.Single(person => person.FullName == fullName).PhoneNumber;
    }
}

Few things come to mind:

Transparency and Predictability

If we did something like this:

PhoneBook phoneBook = new PhoneBook();
Console.WriteLine("Number: " + phoneBook.getPhoneNumberOf("Yam Marcovic"));

then we'd have to deduce a couple of things.

  1. This code might throw an exception, since we're creating a new PhoneBook and trying to access an existing entry, but there's no code inserting entries prior to that. Therefore it's reasonable to assume that no number for "Yam Marcovic" exists and this would throw an exception.
  2. If it doesn't throw an exception, we might think that the PhoneBook maintains a pre-defined default list of names, which contains the number for "Yam Marcovic".

What we really wouldn't want to think is that PhoneBook uses some kind of a heavy database in the background, and this getPhoneNumberOf method called on a brand new object would actually be a performance bottleneck in a simple program such as this.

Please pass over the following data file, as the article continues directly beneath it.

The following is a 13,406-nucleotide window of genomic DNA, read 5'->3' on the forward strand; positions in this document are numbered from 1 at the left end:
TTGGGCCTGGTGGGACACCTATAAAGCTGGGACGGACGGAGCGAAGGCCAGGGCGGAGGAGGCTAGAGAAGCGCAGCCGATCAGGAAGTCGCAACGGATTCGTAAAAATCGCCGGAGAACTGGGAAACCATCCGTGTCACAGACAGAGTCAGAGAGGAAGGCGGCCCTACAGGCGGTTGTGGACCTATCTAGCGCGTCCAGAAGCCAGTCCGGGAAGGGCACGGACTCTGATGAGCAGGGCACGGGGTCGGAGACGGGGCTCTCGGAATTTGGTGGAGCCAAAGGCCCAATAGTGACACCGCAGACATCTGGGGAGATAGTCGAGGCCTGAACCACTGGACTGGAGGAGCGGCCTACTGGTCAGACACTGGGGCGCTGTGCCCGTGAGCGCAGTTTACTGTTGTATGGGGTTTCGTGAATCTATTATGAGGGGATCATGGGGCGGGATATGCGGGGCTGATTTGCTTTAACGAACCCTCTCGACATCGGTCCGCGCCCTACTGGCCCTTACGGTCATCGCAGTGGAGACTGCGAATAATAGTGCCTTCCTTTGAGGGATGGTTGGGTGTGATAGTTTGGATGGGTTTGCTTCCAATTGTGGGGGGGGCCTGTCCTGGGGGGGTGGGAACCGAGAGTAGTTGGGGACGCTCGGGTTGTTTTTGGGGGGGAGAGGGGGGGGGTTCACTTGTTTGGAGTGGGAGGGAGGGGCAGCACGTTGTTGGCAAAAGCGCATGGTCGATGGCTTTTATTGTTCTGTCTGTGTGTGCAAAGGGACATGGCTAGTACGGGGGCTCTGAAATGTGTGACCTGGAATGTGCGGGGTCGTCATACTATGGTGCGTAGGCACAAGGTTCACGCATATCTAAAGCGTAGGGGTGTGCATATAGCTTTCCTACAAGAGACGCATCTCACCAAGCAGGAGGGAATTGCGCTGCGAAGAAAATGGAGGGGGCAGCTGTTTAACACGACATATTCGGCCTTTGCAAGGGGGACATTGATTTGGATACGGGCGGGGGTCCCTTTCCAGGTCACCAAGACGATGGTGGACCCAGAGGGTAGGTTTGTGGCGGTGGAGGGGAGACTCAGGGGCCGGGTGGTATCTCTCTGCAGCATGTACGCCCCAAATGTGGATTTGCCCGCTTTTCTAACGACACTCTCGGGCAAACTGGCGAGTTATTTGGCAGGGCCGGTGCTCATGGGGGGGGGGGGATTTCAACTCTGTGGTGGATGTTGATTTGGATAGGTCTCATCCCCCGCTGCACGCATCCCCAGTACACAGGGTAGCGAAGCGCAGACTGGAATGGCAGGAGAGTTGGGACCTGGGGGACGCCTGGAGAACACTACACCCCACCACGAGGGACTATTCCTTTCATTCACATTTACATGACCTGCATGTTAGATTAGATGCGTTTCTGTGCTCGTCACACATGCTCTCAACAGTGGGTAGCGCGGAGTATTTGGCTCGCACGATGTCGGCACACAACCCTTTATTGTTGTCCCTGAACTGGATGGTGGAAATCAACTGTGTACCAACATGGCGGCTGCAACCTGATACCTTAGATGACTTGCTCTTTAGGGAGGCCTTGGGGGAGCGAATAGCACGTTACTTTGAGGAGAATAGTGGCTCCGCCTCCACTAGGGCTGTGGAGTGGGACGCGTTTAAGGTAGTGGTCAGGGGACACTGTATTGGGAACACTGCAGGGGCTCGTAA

But that indeed is the case here. This code is opaque and unpredictable. The ambiguousness would just fade away if we had to write it like this:

PhoneBook phoneBook = new PhoneBook(new Database("<CONNECTION STRING>"));
Console.WriteLine("Number: " + phoneBook.getPhoneNumberOf("Yam Marcovic"));

or even better:

PhoneBook phoneBook = PhoneBook.FromDatabase(new Database("<CONNECTION STRING>"));
Console.WriteLine("Number: " + phoneBook.getPhoneNumberOf("Yam Marcovic"));

Now this code is transparent and predictable. A fellow developer looking at it would instantly be able to figure out what it does and what to expect of it.

Loose Coupling

What if we wanted a different kind of database, some place else in the program? For example, a different part of the program could well use all the logic in PhoneBook, and the fact that it is a PhoneBook (an instance of the class), but we want that part to get its data from a file, not a database. We want that, while a different part of the program still uses that database.